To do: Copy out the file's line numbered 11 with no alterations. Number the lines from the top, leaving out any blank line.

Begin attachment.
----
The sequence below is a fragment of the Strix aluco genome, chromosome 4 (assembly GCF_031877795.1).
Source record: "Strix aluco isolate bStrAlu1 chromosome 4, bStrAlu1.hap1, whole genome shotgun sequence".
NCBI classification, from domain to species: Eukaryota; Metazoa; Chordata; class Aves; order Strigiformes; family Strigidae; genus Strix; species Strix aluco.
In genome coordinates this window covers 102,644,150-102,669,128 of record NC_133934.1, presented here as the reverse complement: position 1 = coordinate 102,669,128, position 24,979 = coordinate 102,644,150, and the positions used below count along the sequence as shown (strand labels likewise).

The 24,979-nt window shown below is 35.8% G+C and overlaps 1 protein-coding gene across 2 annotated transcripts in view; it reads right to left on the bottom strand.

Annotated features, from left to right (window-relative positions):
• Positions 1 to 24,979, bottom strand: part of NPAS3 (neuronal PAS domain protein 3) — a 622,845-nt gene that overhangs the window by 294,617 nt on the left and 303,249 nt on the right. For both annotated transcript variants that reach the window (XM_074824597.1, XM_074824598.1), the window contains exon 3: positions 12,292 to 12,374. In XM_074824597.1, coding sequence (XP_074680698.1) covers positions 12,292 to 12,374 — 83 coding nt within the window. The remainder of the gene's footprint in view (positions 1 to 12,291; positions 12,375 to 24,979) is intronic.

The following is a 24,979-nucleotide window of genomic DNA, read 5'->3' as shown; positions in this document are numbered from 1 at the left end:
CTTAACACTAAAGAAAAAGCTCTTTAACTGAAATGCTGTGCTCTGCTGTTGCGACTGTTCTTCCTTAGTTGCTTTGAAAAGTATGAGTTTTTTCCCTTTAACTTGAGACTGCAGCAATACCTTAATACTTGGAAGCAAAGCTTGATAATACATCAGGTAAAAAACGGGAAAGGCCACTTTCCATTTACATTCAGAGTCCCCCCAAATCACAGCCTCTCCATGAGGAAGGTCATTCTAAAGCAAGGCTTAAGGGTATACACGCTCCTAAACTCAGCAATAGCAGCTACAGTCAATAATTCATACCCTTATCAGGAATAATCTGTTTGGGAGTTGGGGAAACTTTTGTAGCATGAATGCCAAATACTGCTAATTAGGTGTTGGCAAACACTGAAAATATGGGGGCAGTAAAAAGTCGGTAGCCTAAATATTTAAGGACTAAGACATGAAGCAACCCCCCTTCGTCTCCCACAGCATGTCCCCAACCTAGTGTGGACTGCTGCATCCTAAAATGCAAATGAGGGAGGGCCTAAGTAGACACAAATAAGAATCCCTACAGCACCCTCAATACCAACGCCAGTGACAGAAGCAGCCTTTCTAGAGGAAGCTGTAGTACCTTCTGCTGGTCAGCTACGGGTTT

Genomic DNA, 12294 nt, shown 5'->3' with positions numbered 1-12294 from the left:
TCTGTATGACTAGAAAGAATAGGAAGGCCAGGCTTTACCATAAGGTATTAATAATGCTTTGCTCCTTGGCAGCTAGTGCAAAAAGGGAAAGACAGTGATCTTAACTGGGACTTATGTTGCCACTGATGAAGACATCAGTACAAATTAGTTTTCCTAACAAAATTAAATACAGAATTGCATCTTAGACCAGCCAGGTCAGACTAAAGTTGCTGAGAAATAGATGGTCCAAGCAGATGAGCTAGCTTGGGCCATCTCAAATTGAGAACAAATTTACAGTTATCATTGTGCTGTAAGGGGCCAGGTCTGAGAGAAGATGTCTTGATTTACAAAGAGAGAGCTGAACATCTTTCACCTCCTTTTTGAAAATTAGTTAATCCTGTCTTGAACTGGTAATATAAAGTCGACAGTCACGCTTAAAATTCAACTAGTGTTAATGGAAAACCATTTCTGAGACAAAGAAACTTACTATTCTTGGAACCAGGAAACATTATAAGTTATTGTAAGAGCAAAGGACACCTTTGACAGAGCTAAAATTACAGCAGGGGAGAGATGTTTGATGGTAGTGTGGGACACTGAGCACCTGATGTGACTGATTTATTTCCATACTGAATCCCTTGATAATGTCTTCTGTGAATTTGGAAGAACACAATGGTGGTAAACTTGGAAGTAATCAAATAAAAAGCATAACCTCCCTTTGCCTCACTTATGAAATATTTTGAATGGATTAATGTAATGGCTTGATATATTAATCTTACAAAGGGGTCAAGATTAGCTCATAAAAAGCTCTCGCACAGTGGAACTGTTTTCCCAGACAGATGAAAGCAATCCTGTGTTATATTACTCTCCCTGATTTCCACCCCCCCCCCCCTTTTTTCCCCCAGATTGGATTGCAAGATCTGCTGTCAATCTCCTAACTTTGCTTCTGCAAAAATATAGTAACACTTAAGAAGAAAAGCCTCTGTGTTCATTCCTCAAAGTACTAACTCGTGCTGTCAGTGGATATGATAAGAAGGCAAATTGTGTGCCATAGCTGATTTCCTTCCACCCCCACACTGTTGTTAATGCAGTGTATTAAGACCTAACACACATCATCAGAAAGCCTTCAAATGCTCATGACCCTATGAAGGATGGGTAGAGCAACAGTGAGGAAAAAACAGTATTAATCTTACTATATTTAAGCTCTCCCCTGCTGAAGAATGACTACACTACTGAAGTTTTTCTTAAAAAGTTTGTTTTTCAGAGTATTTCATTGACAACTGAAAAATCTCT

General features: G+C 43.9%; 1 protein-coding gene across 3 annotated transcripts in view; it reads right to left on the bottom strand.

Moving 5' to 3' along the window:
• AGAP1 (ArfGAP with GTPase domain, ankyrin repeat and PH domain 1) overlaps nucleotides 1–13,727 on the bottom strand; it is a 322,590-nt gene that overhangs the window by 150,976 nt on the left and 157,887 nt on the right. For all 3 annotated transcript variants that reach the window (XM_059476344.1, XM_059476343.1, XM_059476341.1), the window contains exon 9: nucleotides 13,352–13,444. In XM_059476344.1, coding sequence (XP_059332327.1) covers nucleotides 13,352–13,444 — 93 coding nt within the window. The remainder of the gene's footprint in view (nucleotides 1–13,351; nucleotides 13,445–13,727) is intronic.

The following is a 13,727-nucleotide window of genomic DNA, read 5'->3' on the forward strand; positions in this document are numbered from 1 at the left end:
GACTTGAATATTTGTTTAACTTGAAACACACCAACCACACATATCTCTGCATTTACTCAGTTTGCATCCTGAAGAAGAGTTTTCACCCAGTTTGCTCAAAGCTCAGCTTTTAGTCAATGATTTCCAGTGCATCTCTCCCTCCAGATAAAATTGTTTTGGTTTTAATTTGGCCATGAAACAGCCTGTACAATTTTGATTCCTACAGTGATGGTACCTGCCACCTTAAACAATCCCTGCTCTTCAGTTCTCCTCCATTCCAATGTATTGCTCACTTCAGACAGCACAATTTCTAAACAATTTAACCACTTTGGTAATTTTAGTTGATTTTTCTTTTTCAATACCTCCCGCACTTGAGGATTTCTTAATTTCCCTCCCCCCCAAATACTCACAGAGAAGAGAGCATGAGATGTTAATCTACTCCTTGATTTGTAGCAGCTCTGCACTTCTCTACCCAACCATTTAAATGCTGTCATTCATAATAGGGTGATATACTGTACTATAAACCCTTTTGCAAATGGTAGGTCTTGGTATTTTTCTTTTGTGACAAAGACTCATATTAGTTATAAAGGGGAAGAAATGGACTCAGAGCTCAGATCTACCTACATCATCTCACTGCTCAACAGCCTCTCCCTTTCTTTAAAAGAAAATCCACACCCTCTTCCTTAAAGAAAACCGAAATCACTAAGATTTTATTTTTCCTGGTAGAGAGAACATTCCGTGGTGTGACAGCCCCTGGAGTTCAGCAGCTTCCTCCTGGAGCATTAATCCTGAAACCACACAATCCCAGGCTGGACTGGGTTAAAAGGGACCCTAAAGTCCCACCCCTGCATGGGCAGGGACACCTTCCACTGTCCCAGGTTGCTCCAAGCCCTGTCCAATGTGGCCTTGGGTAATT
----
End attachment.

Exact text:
TCTGTATGACTAGAAAGAATAGGAAGGCCAGGCTTTACCATAAGGTATTAATAATGCTTTGCTCCTTGGCAGCTAGTGCAAAAAGGGAAAGACAGTGATCTTAACTGGGACTTATGTTGCCACTGATGAAGACATCAGTACAAATTAGTTTTCCTAACAAAATTAAATACAGAATTGCATCTTAGACCAGCCAGGTCAGACTAAAGTTGCTGAGAAATAGATGGTCCAAGCAGATGAGCTAGCTTGGGCCATCTCAAATTGAGAACAAATTTACAGTTATCATTGTGCTGTAAGGGGCCAGGTCTGAGAGAAGATGTCTTGATTTACAAAGAGAGAGCTGAACATCTTTCACCTCCTTTTTGAAAATTAGTTAATCCTGTCTTGAACTGGTAATATAAAGTCGACAGTCACGCTTAAAATTCAACTAGTGTTAATGGAAAACCATTTCTGAGACAAAGAAACTTACTATTCTTGGAACCAGGAAACATTATAAGTTATTGTAAGAGCAAAGGACACCTTTGACAGAGCTAAAATTACAGCAGGGGAGAGATGTTTGATGGTAGTGTGGGACACTGAGCACCTGATGTGACTGATTTATTTCCATACTGAATCCCTTGATAATGTCTTCTGTGAATTTGGAAGAACACAATGGTGGTAAACTTGGAAGTAATCAAATAAAAAGCATAACCTCCCTTTGCCTCACTTATGAAATATTTTGAATGGATTAATGTAATGGCTTGATATATTAATCTTACAAAGGGGTCAAGATTAGCTCATAAAAAGCTCTCGCACAGTGGAACTGTTTTCCCAGACAGATGAAAGCAATCCTGTGTTATATTACTCTCCCTGATTTCCACCCCCCCCCCCCTTTTTTCCCCCAGATTGGATTGCAAGATCTGCTGTCAATCTCCTAACTTTGCTTCTGCAAAAATATAGTAACACTTAAGAAGAAAAGCCTCTGTGTTCATTCCTCAAAGTACTAACTCGTGCTGTCAGTGGATATGATAAGAAGGCAAATTGTGTGCCATAGCTGATTTCCTTCCACCCCCACACTGTTGTTAATGCAGTGTATTAAGACCTAACACACATCATCAGAAAGCCTTCAAATGCTCATGACCCTATGAAGGATGGGTAGAGCAACAGTGAGGAAAAAACAGTATTAATCTTACTATATTTAAGCTCTCCCCTGCTGAAGAATGACTACACTACTGAAGTTTTTCTTAAAAAGTTTGTTTTTCAGAGTATTTCATTGACAACTGAAAAATCTCT